Lakers still laughing off Nuggets


The Lakers haven’t been exactly awesome against the Western second place Nuggets this season. They’re 0-2 against Denver this season, and the games haven’t exactly been down to the wire.

But still, the Lakers are nothing if (over-)confident. And despite the fact that we’re now entering the part of the season where they say the games “matter” (as opposed to the rest of the games this season which don’t count towards playoff seeding, apparently), the Lakers’ hubris is as strong as ever. The blessing of being the defending champs, as it were.

Via Kevin Ding’s Twitter account, we get this jewel from Lamar Odom:

They really look forward to playing us. … We just saw it as one more game.”

Well, then. As long as you’re bringing your A-game, Lamar.

And after reading the deep smattering of dismissals from essentially everyone on the Lakers not named Josh Powell from Chris Tomasson, it’s apparent that LO is not the only Laker that refuses to admit the Nuggets may be a legitimate rival.

Tomasson notes that it will take a loss in the playoffs for the Lakers to take Denver seriously, which is spot on. The Denver series was about the least competitive six game series you can have. But this season seems different. The Nuggets are deeper, and have been more impressive in their wins over LA, even if they were in the regular season.

The Lakers can coast as long as they want as long they turn it on when April comes around. Still, you have to wonder, yet again, about the mental intensity of the team if they sleepwalk their way through every game with a contending team.

Then you remember this team got taken to the woodshed in three games against the Rockets (two without Yao) and still won the title. This isn’t a dominant team. And that ring on their finger means they’ve earned the right to dismiss anyone they want for now.

Lucky? Klay Thompson reminds Doc Rivers which team lost to Rockets

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There’s this overplayed angle talked about by some fans and pundits suggesting the Warriors just got lucky last season — for example, they faced a banged-up Rockets’ team in the conference finals then a Cavaliers’ squad without two of their big three through the Finals. Then there was Clippers’ coach Doc Rivers saying the Warriors were lucky not having to play the Clippers or Spurs in the postseason.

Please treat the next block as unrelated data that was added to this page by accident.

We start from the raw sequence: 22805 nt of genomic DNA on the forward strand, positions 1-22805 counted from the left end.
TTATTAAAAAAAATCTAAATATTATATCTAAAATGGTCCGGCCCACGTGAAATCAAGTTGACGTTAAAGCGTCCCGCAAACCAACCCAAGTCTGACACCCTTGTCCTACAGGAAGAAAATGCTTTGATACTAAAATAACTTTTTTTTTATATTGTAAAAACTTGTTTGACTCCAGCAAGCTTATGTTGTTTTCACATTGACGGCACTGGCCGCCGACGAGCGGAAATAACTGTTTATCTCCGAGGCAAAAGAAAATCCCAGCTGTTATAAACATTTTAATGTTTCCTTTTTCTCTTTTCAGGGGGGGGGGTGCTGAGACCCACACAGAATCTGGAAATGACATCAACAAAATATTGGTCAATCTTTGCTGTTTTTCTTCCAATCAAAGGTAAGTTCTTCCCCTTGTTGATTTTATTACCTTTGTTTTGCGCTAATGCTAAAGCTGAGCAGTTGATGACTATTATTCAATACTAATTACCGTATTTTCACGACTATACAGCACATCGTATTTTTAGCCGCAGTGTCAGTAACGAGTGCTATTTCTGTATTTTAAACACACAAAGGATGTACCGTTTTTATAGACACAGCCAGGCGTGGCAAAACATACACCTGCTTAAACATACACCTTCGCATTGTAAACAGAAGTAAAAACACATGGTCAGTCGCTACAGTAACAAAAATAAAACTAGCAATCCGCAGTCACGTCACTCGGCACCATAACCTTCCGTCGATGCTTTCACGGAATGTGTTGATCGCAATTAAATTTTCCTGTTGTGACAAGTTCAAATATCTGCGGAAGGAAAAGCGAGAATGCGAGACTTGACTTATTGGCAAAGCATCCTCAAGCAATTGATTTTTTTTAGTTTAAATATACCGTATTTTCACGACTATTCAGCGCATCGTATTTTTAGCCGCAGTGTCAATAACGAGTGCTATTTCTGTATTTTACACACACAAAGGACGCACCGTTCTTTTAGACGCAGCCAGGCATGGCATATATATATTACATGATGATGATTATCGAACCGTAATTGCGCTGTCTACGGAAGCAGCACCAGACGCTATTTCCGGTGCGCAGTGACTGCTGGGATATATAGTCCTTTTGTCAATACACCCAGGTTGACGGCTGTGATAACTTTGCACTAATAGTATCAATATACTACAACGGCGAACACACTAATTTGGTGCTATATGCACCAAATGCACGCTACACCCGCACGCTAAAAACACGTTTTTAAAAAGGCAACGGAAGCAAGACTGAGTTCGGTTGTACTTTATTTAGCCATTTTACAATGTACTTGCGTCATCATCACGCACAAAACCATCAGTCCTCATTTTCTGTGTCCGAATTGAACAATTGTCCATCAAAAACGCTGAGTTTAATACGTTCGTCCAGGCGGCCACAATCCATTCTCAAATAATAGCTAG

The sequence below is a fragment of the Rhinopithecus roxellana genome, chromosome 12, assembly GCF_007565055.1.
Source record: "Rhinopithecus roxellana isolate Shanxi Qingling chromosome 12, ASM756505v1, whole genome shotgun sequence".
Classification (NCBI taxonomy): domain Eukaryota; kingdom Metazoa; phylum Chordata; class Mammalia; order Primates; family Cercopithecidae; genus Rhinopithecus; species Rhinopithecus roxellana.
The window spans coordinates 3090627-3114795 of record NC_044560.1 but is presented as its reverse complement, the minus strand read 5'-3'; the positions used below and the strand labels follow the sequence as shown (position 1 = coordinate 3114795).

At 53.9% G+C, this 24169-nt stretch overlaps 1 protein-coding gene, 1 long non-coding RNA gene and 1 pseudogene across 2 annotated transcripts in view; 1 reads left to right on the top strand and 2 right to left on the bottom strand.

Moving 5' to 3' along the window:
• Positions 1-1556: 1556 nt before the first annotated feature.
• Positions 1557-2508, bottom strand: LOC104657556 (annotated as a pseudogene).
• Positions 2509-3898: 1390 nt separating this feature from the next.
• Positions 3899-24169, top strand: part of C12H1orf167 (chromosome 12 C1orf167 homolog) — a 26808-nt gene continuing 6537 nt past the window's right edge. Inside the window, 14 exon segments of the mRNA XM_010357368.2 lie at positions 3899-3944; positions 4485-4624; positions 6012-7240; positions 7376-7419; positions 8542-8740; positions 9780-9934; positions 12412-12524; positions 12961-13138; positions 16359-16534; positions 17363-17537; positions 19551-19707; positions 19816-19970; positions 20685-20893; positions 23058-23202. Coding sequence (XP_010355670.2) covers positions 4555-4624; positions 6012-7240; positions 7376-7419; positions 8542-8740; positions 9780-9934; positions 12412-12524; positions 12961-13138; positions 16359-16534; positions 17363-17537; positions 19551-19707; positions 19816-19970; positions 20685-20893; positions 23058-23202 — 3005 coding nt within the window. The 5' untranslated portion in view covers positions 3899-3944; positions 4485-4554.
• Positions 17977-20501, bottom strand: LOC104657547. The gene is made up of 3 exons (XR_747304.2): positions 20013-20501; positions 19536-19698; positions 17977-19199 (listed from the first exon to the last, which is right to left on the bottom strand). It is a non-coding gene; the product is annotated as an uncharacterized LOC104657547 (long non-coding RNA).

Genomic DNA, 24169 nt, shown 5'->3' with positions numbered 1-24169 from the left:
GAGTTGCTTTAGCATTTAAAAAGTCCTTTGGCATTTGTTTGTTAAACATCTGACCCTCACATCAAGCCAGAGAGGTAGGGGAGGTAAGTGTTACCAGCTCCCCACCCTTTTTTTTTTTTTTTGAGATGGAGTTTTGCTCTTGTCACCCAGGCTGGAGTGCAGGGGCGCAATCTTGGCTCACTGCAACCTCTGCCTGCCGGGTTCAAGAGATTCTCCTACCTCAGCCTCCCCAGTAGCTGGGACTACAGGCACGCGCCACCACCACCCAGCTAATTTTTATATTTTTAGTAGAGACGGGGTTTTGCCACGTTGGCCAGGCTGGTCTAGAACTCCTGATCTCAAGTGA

The Warriors are sick of hearing they were lucky.

Friday Klay Thompson fired back at Rivers, via

– “I wanted to play the Clippers last year, but they couldn’t handle their business.”
– “If we got lucky, look at our record against them last year (Warriors 3-1). I’m pretty sure we smacked them.”
– “Didn’t they lose to the Rockets? Exactly. So haha. That just makes me laugh. That’s funny. Weren’t they up 3-1 too?”
– “Yeah, tell them I said that. That’s funny. That’s funny.”

Warriors big man Andrew Bogut phrased it differently.

If you think the Warriors just won because they were lucky — you are dead wrong.

They were the best team in the NBA last season, bar none. They won 67 regular season games in a tough conference, then beat everyone in their path to win a title. Did they catch some breaks along the way, particularly with health? You bet. Magic Johnson, Michael Jordan, and Kobe Bryant didn’t win a title without catching some breaks along the way, either. Nobody does. Luck plays a role, but it was not the primary factor in why the Warriors are champs.

All this talk of them getting lucky is fuel for the fire they needed not to be complacent this season. Way to give the defending champs bulletin board material, Doc.

Dwyane Wade serious as mentor, teaching Justise Winslow post moves

Third day of Miami Heat camp 10/1/2015
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Dwyane Wade has earned his status as an elder statesman, the E.F. Hutton kind of veteran who speaks and everybody listens.

Rookie Justise Winslow is listening.

Winslow (who should have gone higher in this draft) is a perfect fit for the Heat and he’s going to be part of their rotation off the bench from the start of the season (along with Josh McRoberts and Amare Stoudemire). Wade has already fully stepped into the mentor role with Winslow working with him on post moves, reports Jason Lieser at the Palm Beach Post.

“As his career develops, hopefully he’s able to do multiple things on the floor, but right now there’s gonna be certain things (Erik Spoelstra) wants him to do, and some of those things I’m good at,” Wade said. “I’m just passing down knowledge to someone who I think could be good at things that I have strengths at. It’s gonna take a while, but if he figures it out at 21, he’s ahead of the curve. I figured it out at like 27.

“All of us are where we’re at because someone before us helped us. They helped by letting us sit there and watch film with them or having conversations with them. If he’s a student of it and he really wants to know, I’m a pretty decent teacher in certain areas.”

This is what you want out of a veteran leader and some of the young teams out there have done an excellent job adding this kind of mentor — Kevin Garnett in Minnesota may be the best example. Someone who can pass on his wisdom and show the team’s young players how to be a professional and win in the NBA.

It’s a little different for Winslow, he and the Heat are more in a win-now mode, but he should be able to contribute to that.